Janet Smith’s review: alcohol-addled bosses and louche management style laid bare
By David Hencke, Alex Varley-Winter and Mark Watts | 20 January 2016
Embarassing insight into how the BBC treats celebrities with “kid gloves” and its past alcohol-fuelled management culture is revealed in Dame Janet Smith’s inquiry report.
The retired judge’s draft report of her “review” of the paedophile activities at the BBC by Sir Jimmy Savile, the broadcaster’s late star presenter, and leaked to Exaro, reveals how bosses engaged in heavy drinking at licence-fee payers’ expense and adopted a louche management style.
In a damning chapter on the BBC’s management culture, she explains employees’ reluctance to report Savile even where they were themselves his victims. She writes: “The first reason why this would be so was because of the deference or even adulation which was, and still is, accorded to celebrity in our society.
“The talent… were ‘more valuable than the values’”
– Peter Scott-Morgan, BBC consultant, cited in Smith report
“The second reason was because of the attitude within the BBC towards the ‘talent’. The general perception of the witnesses I heard was that the talent was treated with kid gloves and never challenged.”
She refers to a comment by Peter Scott-Morgan, who was engaged as a consultant for the BBC in 2003 as part of the initiative known as ‘Making it Happen’ instigated by Greg Dyke, then the director-general. He was tasked with trying to establish what were the unwritten rules of behaviour within the BBC.
She writes: “Dr Scott-Morgan used an expression that I think encapsulated the general attitude towards the talent. He said that they were ‘more valuable than the values’. By this, he meant that a member of the talent could be so influential in the BBC or so important to the success of a programme that he or she could get away with conduct that flew in the face of the values of the BBC. Managers would not challenge them.”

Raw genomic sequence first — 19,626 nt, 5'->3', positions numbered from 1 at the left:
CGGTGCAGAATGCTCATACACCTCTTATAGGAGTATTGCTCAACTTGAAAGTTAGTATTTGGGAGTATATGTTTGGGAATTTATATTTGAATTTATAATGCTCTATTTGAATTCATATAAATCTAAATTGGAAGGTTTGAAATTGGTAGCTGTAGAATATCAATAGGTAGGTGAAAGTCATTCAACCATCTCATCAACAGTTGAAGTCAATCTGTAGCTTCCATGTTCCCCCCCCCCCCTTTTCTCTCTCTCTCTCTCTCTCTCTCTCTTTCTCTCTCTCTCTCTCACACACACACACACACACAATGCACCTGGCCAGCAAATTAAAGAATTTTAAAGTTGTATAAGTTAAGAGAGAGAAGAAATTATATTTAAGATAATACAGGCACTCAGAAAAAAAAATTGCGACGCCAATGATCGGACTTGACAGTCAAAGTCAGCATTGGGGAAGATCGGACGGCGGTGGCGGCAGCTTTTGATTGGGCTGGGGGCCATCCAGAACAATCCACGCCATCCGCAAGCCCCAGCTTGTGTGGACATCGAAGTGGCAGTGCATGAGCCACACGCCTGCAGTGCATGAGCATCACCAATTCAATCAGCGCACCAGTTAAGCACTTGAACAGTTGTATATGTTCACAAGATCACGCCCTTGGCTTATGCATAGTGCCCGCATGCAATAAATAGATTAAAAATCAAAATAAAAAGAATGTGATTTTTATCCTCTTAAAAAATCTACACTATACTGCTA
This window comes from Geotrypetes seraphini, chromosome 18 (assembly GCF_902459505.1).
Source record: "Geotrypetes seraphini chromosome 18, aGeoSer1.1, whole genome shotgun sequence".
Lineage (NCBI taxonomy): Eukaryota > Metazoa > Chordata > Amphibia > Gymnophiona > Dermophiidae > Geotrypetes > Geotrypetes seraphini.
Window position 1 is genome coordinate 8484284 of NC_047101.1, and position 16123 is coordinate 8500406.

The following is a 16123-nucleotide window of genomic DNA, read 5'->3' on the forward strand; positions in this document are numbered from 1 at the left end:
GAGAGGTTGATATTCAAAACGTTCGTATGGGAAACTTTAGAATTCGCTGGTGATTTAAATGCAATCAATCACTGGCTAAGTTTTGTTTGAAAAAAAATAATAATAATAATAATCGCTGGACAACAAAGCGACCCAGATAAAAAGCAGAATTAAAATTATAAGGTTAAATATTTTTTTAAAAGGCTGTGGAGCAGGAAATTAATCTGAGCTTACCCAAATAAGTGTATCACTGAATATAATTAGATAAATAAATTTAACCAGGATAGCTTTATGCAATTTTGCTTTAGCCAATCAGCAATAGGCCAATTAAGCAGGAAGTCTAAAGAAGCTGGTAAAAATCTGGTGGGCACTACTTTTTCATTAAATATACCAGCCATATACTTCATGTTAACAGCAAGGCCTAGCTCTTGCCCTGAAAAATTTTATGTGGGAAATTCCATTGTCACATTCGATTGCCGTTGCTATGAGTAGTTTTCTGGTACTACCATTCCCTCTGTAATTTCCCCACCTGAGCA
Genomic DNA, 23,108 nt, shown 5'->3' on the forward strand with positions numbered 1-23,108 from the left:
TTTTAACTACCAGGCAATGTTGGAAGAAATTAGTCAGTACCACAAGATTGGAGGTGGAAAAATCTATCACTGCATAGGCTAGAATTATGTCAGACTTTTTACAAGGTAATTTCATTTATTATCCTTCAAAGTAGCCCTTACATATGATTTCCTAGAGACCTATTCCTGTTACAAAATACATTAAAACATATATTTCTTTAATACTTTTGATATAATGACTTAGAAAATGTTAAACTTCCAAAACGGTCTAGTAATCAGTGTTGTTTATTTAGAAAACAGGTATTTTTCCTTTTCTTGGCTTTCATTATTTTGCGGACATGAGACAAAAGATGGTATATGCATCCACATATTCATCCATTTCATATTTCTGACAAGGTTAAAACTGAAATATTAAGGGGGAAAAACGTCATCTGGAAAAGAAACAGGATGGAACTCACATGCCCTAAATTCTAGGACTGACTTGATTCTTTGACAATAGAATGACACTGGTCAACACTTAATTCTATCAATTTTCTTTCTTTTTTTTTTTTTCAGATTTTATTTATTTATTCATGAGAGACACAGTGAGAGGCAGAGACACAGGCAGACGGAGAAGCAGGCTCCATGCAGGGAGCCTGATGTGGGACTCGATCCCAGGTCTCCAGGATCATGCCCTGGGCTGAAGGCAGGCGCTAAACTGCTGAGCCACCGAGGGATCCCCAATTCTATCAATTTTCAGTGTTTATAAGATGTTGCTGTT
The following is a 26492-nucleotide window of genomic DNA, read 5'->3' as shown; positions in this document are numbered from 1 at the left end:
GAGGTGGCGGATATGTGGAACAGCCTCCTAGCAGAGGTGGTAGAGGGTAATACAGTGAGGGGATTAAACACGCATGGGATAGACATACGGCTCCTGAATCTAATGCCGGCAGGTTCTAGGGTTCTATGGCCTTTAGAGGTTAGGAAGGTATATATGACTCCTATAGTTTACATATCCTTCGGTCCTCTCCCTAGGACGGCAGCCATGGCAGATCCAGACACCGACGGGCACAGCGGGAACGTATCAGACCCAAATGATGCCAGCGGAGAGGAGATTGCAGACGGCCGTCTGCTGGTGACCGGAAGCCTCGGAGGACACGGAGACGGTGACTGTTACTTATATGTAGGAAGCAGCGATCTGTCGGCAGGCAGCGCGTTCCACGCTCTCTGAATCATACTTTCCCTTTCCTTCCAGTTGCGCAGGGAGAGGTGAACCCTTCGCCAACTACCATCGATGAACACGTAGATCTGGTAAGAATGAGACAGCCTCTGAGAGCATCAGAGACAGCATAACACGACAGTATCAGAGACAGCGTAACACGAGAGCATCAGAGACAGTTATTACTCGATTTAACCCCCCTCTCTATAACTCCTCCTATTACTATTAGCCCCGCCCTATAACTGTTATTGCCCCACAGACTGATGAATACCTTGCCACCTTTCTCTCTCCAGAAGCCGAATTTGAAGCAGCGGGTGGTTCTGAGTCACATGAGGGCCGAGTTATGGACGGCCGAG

She concludes: “A degree of misconduct by members of the talent would be tolerated by, for example, the producer of a programme. It was important to keep the star of the show happy.
“The producers of programmes on which Savile worked did not ask him to stop his habit of wet kissing or licking the hands and arms of staff members to whom he was introduced. I am sure they would not have wished to upset the star of the show.”
In her chapter on management culture, she writes: “Until the late 1980’s, most BBC managers had drinks cabinets in their rooms. The cabinets were replenished at public expense. Many informal meetings would be conducted with the aid of alcohol. Even early morning coffee might be laced with a spirit.
“I heard accounts of executives and managers being the worse for wear in the afternoons or at evening engagements.”
“A lot of alcohol was drunk at controller’s lunches, which occurred on Wednesdays. Little work was done afterwards.
“I heard accounts of managers who would meet in the Club when it opened either at 11.30am or noon and would remain there, drinking, until it was almost time for last orders in the ‘waitress service’ restaurant.
“Late lunch would also be accompanied by alcohol. Some staff found that, if they wanted a decision from their line managers, they had to see them before the drinking began; it would be no good afterwards.”
Not everyone was part of the drinking culture, she stresses. ”Some people would hardly visit the Club for weeks on end, while they were working on a particular series but then, when the series was over, there would be a period when they were under less pressure and visits to the Club could be frequent and long.
“It seems that, while it lasted, the drinking culture was part of the BBC’s ‘work hard, play hard’ ethos.”
A researcher on BBC1’s Jim’ll Fix It between 1987 and 1989 told Smith of an interview for possible promotion “by a head of department and a senior producer, both lying on sofas with their shoes and socks off, watching the television.
“He painted a picture of two powerful individuals who felt that they could behave as they liked and did not show any respect to those more junior.
“Plainly, if those were the management styles or if that was how they were perceived, the refer-upwards option would not be used as often as it should.”
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